Ghandi agreed that the network of tip-offs and connections remains vital, but Ninja Tune tries to be across everything, from press to streaming services, to spot interesting incoming talent.
Ingham asked about the traditional perception of ‘artist and repertoire’ – matching songs from songwriters with musicians to sing and play them – as something for the major-label / pop world, rather than indies. Are independent labels considering bringing in songwriters to help artists more often though?
“I’m constantly thinking about it and encountering resistance from the artists themselves,” said Dillon. “A lot of people need a hand to express themselves in the written form… But in terms of maintaining the status quo on their own art, I have found from experience there does seem to be a degree of resistance.”
Third said PIAS does bring in songwriters. “There’s indie music and then there’s independent music,” she said. “In the past, independent labels did work with a lot of indie-rock bands… but now pop music can come from absolutely anywhere. We can get involved with pop projects, and they do tend to be about a charismatic singer who may not necessarily be a great songwriter or producer. But some of them are all three: Christine and the Queens did everything herself, for example.”
But she added that “song is becoming more important: a song as opposed to an album. The way you make money through streaming services… is by people saving your track to their playlist forever. And they save it because it’s a great song and it resonates with them emotionally at a particular point in their life… and artists are understanding that, and wondering ‘how can my writing become more emotionally impactful?’ so are open to working with someone to help with that.”
Headlam-Wells said there is still a stigma attached to bringing in outside songwriters, but that it can feel more comfortable as a collaboration with other artists. “People they really get on with, because that’s really important,” he said. Meanwhile, Van Arman said that Secretly puts more energy into pairing artists with the right producer than with professional songwriters.
The conversation turned to albums. Are they on the way out or can artists still justify making a full-length record? “Yeah, but you better make a good one. That’s the difference,” said Third. “As long as you can make a great album there’s a place for it, but because of the nature of the technology, it’s easier to make your own album [as a fan] out of the songs you like, as a playlist.”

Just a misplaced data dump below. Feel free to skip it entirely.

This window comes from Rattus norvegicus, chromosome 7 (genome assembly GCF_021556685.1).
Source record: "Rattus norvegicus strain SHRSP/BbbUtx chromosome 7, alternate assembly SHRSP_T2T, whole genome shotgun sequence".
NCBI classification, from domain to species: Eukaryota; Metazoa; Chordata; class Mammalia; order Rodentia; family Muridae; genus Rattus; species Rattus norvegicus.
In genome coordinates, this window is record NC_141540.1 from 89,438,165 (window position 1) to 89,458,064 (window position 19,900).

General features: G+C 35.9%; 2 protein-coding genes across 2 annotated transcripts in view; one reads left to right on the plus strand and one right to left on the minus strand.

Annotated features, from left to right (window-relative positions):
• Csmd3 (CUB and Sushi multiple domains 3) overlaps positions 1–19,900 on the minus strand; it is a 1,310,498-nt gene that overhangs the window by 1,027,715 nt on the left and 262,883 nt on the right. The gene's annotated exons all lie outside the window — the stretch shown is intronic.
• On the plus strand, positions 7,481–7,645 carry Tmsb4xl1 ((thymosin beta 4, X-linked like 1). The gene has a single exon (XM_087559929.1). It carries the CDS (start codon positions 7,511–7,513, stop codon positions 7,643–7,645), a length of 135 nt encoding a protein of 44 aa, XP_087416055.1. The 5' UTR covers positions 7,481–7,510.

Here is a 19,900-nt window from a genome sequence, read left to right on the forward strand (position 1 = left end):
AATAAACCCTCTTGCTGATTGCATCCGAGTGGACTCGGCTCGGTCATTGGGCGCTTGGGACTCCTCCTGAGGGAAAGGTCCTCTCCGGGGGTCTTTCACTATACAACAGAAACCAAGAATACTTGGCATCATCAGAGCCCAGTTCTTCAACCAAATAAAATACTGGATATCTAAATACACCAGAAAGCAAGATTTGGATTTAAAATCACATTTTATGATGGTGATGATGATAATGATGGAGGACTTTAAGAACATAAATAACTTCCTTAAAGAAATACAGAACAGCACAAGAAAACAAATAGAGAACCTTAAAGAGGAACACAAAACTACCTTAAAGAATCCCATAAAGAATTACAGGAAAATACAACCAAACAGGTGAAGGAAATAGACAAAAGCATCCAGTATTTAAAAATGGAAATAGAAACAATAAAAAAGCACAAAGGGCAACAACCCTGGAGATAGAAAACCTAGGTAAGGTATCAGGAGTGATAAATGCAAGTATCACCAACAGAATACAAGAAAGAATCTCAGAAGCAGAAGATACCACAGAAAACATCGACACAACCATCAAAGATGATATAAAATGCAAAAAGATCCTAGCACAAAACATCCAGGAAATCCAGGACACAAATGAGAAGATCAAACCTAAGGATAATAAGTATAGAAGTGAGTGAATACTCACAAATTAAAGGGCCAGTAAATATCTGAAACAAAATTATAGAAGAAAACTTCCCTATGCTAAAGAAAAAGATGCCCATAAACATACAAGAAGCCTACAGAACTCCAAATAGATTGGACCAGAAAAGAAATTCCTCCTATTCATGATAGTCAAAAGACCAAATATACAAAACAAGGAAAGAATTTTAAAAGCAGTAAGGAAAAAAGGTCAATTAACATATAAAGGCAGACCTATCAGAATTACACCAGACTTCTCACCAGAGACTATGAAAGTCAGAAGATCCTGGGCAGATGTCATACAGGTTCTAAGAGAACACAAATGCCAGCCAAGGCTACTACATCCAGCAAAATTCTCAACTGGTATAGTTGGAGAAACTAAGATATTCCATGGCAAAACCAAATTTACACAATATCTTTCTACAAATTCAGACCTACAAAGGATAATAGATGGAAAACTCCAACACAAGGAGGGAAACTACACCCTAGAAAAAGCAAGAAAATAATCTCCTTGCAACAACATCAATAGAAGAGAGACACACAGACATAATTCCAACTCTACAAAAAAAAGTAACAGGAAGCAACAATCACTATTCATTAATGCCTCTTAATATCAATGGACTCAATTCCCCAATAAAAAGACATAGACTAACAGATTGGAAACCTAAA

Dillon: “I still love albums and I still love releasing them… for me it’s trying to respect the artist’s intentions. If they’re delivering a body of work to us, if it was designed to be that body of work adhesive to one another… we’d better release the whole thing. It’s less of an A&R concern to me than a marketing one,” he said. “If the ultimate intention is to release an album, and the best way to release that album is single after single after single, then maybe that’s what we’ll do.”
Is too much importance placed on social media and its metrics when looking at a new artist? “Would Mark E Smith ever have been signed if that was the judge?” asked Van Arman? “He’d have been AMAZING on social media!” laughed Third. “But I don’t care about social media… You can have a huge Instagram following because you might have some agenda that you’re really influential in. But that doesn’t necessarily translate to streams… If you’re spending too much time developing your social media then you’re probably wasting your time.”
She also talked about the “elephant in the room” – distribution platforms that can allow thousands of artists to upload their tracks for distribution to streaming services, then mine the data on what’s doing well to pick out the gems. “That’s going to change all the conversations like this,” said Third.
Spotify playlists also came up for discussion, and the power of curators on streaming platforms. “I think it depends on where that goes. Right now it’s in an okay spot. There’s enough services, enough routes to market, enough places where different artists and different labels are finding success. But it is something we have to watch, as Spotify mainstreams, as Apple Music mainstreams, what’s going to happen with the environment for playlists?” said Van Arman.
“I think what consumers want is diversity of repertoire… they don’t want to hear just the hits. But if they do wanna hear just the hits, that’s the road those services are going to go down… And if that’s the way the mainstream services go down, maybe it creates an opportunity for other kinds of services to pop up.”